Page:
Tuesday, December 20, 2011

Confounding the Wise: "Viewing Ourselves through Tim Tebow"

 Everyone has a Tebow story, or their take on Tebow.  This one from a psychologists perspective.  The only complaint that we have is the argument that Tebow is "naive."  Does he seem to have an air of "naivete"? To a certain extent. But can a guy who has spent the better part of his life in a locker room - high school, college, and the pros- really be naive to what goes on in the world?  Can a guy who has spent time volunteering and helping orphans in the Philippines, and traveling to Eastern Europe and Southeast Asia, having seen first hand extreme poverty and other life's injustices really be "naive" or does it give him perspective?

As a psychoanalyst -- and avid football fan -- I view this cultural phenomenon from a particular perspective. Just as I listen for the significance and deeper meaning behind what patients talk about in my office, so do I when it comes to Tebow-talk....

You see, Tebow has an air of genuine naiveté unlike other celebrated sports figures, including those with religious interests. On and off the field, he seems to be totally unaware that as a famous person, he is constantly being observed, emulated and judged. But watch him we do. We see him smile with uninhibited glee. He celebrates his teammates' successes and offers solace and consolation when they mess up. He has this, "oh-jeez-golly" attitude that has us believing -- from the moment he runs on to the field until the last minutes of each and every game -- that we should share in his joy, hope and optimism about life.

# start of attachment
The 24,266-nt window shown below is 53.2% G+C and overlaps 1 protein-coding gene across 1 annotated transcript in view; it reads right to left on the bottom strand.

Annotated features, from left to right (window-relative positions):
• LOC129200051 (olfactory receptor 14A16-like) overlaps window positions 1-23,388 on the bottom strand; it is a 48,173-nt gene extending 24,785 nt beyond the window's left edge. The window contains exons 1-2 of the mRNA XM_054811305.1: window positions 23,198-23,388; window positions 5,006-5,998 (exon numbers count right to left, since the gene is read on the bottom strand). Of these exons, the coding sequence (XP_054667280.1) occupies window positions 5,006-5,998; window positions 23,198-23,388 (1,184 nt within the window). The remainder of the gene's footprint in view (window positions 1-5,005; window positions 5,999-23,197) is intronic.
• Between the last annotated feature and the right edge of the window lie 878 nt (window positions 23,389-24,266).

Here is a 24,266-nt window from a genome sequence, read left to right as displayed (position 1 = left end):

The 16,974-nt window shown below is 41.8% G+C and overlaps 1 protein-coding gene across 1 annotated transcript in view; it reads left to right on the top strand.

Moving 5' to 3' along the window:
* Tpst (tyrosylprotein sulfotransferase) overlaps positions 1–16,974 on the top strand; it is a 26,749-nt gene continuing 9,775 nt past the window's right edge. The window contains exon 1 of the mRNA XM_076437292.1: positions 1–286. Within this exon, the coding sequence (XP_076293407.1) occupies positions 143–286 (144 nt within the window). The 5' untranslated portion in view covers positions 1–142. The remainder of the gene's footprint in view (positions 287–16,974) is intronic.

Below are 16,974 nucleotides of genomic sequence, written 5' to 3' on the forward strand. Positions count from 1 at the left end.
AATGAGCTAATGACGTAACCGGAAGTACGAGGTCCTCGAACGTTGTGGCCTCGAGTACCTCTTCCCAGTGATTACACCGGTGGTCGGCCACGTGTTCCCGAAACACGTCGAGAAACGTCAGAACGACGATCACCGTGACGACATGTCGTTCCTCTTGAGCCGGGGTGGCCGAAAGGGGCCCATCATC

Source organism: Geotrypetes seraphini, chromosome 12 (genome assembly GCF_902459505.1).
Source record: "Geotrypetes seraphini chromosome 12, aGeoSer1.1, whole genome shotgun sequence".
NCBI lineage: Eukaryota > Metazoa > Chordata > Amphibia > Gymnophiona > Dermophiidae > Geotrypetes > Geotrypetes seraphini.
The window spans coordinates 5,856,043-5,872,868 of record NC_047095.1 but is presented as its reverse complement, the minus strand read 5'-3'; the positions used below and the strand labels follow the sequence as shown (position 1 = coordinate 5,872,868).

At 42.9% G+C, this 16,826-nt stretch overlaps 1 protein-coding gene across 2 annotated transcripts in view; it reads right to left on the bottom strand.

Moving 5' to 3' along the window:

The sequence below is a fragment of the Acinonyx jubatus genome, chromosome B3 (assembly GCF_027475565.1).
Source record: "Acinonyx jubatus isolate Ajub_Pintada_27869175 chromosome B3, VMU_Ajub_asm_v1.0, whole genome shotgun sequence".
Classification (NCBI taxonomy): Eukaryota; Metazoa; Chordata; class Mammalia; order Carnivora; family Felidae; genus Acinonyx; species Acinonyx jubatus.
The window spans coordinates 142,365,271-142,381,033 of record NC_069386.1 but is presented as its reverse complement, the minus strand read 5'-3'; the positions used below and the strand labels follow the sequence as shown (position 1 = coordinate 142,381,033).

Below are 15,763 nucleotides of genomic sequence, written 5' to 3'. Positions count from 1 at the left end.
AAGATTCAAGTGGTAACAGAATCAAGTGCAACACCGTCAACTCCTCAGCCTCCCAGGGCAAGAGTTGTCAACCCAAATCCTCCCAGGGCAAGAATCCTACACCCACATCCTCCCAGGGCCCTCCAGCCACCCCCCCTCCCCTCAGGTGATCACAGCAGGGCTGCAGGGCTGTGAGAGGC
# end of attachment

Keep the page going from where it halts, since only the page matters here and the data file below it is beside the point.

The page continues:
And this, I'm convinced, is the cause of the Tebow drama. So many of us -- Christian or not -- want to believe he's the real deal, representing all that is good with human nature and the world around us. Much like the legendary horse Seabiscuit served to lift a nation during the Great Depression, so Tebow lovers look toward him to help them during these challenging times. They root for his ability to produce miracles during the fourth quarter -- and find his religiosity just part of it all. To question his attitude is to question their own.

Then there are the cynics -- or realists, as they probably call themselves. They feel it's their moral duty to bring Tebow down to earth where the rest of us live -- dragging with him all others naïve enough to believe in the powers above where he points after scoring his touchdowns. These skeptics remember the fall from grace by the likes of Tiger Woods and Brett Favre and wonder: when will this one fall too? How can Tebow be that naïve? Is he truly unaware of the power and influence he wields as an American idol? And, if he isn't, is he a fool? Is he some huge joke? Is the joke on us?

This is about our own ambivalent feelings. We are a nation divided by optimism and cynicism, fractured by intense feelings of hope and despair. While many still believe the recession will turn around, unemployment will drop and global warming will be halted, others view these same events through a much bleaker lens. As Tebow plays and prays, he embodies our ambivalence, should we continue to have faith or not -- in ourselves, in others, in our future.

Fully story here.